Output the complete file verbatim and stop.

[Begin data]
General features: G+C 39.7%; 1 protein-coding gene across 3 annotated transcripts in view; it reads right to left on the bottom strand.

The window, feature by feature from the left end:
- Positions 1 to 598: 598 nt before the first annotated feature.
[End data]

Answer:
General features: G+C 39.7%; 1 protein-coding gene across 3 annotated transcripts in view; it reads right to left on the bottom strand.

The window, feature by feature from the left end:
- Positions 1 to 598: 598 nt before the first annotated feature.